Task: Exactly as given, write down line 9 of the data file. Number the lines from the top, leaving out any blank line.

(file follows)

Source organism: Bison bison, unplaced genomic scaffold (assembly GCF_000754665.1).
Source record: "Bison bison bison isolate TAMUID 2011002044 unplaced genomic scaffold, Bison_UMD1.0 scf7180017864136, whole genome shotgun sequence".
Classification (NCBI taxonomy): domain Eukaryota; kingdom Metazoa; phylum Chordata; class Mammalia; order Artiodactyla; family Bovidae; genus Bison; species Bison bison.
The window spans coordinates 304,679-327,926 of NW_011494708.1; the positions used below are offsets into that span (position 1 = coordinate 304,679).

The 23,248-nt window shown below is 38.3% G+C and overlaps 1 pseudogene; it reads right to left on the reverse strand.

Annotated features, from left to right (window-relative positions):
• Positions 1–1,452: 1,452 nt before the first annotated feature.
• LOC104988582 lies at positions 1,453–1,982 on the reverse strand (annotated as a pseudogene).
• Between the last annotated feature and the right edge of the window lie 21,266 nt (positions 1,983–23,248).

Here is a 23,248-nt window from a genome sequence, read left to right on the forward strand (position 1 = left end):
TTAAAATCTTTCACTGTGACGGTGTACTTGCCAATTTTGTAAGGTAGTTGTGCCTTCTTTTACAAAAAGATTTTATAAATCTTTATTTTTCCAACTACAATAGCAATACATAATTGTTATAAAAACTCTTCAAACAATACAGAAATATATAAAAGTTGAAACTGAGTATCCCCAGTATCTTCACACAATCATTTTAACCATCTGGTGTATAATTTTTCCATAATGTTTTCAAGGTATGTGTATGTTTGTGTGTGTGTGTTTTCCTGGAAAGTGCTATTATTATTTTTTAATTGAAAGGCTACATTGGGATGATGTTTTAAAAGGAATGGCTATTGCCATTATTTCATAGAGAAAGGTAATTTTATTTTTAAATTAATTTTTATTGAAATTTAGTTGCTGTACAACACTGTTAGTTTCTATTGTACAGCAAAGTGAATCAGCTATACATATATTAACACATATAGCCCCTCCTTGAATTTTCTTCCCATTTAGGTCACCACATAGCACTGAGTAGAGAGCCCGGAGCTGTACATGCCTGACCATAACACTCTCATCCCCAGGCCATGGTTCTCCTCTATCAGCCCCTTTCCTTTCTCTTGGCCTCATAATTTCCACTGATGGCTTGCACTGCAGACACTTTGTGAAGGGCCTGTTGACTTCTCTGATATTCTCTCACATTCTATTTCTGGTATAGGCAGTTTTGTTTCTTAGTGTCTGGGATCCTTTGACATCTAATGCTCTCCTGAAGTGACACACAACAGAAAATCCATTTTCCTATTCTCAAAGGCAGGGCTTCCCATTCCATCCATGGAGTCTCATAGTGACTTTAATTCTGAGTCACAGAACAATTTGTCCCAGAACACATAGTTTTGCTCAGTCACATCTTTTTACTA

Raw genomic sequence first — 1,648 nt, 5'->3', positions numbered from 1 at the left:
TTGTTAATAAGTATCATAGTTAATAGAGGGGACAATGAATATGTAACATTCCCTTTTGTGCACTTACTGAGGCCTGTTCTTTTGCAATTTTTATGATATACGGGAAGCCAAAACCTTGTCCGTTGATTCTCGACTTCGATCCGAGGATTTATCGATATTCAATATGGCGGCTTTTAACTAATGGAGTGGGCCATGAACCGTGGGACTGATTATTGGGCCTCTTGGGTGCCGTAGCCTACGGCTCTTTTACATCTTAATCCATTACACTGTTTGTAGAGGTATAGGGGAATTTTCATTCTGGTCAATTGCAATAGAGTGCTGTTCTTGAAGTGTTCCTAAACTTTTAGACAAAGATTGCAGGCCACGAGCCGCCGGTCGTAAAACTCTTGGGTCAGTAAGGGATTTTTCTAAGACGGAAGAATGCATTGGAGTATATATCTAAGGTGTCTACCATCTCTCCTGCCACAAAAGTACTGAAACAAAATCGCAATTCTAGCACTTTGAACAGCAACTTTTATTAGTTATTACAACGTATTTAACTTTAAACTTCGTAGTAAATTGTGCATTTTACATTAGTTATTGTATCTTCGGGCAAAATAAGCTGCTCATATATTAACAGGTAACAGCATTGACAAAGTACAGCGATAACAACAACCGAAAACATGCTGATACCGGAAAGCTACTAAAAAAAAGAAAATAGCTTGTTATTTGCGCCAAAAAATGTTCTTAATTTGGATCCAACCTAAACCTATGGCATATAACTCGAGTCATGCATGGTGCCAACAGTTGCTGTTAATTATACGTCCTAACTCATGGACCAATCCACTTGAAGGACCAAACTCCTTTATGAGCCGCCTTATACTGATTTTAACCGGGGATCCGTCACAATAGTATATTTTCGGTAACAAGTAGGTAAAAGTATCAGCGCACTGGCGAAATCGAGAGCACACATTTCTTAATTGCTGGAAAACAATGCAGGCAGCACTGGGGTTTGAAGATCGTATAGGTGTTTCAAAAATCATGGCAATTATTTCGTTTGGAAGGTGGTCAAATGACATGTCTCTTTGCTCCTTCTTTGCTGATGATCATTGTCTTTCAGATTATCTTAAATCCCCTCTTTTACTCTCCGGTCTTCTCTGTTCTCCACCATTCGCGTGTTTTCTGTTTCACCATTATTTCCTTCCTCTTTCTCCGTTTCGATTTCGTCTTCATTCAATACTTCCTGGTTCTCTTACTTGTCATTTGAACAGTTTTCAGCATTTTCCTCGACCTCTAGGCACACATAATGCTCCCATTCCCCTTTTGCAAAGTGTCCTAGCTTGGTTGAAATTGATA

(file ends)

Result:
• Between the last annotated feature and the right edge of the window lie 21,266 nt (positions 1,983–23,248).